Tennis Umpires Fear 'No One Has Their Back' After Serena Williams Controversy

  • Tennis Umpires Fear 'No One Has Their Back' After Serena Williams Controversy

Tennis Umpires Fear 'No One Has Their Back' After Serena Williams Controversy

Women's Tennis Association, the governing body for women's tennis, backed Serena Williams over her claims of sexism by umpire Carlos Ramos during the U.S. Open Finals on Saturday.

After seeing the Women's Tennis Association and the United States Tennis Association side with Serena Williams in her heated U.S. Open conflict with umpire Carlos Ramos, other umpires are wary of ever working a Williams match again, according to ESPN.

Ramos was "thrown to wolves for simply doing his job and was not willing to be abused for it", an anonymous official had told The Times.

Ramos, however, could have prevented the affair had he communicated better and given Williams a "soft warning" instead of a code violation when he saw her coach Patrick Mouratoglou giving signals during the match, King said. "Mr. Ramos' decisions were in accordance with the relevant rules...."

The officials are further enraged by the fact that it took International Tennis Federation (ITF) 48 hours to come to Ramos' support.

In the second set of Williams' match against Naomi Osaka, Ramos warned Williams for receiving coaching, which is against the rules in Grand Slam matches.

"I'm all about gender equality and I think when you look at that situation these are conversations that will be imposed in the next weeks". Eventually, Williams called Ramos "a thief," drawing the third violation for "verbal abuse" - and costing her a game, putting Osaka ahead 5-3.

Yet Richard Ings, a former professional chair umpire who also used to be the ATP Tour Executive Vice-President, Rules and Competition, felt it was Williams who needed to apologise.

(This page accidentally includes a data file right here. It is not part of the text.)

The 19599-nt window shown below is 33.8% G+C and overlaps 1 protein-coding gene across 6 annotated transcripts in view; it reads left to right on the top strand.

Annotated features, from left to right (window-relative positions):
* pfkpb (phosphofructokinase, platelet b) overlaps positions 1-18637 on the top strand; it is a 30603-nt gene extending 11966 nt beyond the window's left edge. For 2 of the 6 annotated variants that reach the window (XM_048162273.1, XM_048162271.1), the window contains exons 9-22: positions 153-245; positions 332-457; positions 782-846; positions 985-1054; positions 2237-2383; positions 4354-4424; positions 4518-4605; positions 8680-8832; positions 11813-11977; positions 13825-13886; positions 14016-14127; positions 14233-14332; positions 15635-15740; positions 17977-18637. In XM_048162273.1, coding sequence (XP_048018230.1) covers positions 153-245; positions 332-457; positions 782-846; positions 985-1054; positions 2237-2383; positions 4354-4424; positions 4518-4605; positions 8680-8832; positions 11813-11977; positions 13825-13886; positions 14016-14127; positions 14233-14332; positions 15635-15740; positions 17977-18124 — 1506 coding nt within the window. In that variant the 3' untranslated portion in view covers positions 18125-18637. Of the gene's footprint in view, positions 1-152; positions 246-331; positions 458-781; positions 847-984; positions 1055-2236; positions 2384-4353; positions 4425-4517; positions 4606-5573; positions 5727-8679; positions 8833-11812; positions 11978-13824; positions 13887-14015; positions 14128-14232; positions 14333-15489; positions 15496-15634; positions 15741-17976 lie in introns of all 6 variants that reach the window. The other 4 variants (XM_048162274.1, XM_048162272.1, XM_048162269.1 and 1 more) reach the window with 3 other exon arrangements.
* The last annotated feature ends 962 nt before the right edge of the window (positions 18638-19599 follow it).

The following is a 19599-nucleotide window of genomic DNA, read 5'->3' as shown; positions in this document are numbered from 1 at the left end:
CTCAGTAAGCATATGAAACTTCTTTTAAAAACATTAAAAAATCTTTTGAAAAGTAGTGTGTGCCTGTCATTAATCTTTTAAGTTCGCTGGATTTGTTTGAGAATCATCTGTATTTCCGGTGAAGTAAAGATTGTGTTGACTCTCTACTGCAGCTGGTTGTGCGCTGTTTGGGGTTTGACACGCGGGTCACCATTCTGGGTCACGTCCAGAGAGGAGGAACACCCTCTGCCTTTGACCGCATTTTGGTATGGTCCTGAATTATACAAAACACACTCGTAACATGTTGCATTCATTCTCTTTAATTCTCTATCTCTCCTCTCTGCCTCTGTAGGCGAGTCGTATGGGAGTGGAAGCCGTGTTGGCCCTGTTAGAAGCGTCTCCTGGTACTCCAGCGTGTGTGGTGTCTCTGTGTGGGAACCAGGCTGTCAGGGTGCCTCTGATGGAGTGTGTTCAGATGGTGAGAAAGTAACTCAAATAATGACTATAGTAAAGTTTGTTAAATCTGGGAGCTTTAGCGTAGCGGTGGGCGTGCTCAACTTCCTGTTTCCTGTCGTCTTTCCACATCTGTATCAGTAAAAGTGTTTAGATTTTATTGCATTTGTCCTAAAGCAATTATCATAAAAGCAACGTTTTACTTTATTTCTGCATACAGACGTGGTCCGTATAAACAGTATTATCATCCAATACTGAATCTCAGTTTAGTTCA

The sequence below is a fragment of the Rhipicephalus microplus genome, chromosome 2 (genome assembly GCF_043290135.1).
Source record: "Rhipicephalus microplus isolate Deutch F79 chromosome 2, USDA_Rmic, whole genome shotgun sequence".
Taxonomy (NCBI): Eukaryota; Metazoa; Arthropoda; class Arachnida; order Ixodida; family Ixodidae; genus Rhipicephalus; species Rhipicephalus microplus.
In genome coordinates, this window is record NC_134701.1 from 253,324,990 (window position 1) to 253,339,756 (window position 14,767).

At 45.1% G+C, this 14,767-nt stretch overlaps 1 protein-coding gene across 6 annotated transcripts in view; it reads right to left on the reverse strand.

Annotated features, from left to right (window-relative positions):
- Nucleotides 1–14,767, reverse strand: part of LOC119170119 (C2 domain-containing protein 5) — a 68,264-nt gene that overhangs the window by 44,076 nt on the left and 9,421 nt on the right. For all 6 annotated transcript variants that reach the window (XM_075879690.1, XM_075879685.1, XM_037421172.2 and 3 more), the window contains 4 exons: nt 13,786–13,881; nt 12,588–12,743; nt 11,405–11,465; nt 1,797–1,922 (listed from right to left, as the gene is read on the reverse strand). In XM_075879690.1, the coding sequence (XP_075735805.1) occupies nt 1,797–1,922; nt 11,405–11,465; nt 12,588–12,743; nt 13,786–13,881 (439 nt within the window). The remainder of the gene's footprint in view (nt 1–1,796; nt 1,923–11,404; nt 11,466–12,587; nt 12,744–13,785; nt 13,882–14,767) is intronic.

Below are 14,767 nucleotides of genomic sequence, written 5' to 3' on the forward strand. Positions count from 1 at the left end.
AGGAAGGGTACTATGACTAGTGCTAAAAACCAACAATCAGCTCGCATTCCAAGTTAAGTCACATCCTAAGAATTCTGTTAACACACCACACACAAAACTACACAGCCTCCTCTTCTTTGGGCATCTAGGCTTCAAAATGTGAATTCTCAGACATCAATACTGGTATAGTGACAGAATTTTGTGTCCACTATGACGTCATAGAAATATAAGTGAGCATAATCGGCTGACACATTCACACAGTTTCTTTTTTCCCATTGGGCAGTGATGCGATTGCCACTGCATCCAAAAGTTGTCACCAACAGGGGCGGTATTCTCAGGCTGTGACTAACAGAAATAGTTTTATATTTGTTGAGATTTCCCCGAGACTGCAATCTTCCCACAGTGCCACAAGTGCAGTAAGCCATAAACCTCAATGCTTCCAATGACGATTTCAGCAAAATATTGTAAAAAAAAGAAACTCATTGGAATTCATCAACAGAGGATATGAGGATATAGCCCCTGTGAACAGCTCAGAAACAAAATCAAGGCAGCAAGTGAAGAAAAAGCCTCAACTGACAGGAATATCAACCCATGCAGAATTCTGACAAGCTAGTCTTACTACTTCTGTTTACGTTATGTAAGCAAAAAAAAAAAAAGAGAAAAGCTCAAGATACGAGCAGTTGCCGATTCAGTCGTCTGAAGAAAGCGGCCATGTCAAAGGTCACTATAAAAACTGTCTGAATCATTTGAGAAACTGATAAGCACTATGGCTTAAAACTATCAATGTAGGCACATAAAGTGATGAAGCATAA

The United States Tennis Association (USTA) also supported Williams' claims, while Billie Jean King, founder of the WTA and victor of 12 grand slam singles titles, told CNN Tuesday that though Williams was "out of line", Ramos had aggravated the situation.

"(It) not only exudes racist, sexist caricatures of both women, but Williams' depiction is unnecessarily sambo-like", the group said in a statement.

"She said that she was proud of me and that I should know that the crowd wasn't booing at me", the 20-year-old said.

At the 2016 French Open Venus Williams was also angered to receive a code violation for supposedly communicating with her coach. There's a lot of men out here that have said a lot of things, and because they are men, that doesn't happen to them.

Speaking to Tribuna Expresso Ramos said: "I'm fine, given the circumstances".

The fallout from the women's US Open final has sparked debate about whether female tennis players are treated unfairly by match officials. "They had everything to do with observing clear breaches of the grand slam code of conduct and then having the courage to call them without fear or favour". "We do not believe that this was done last night", he had said.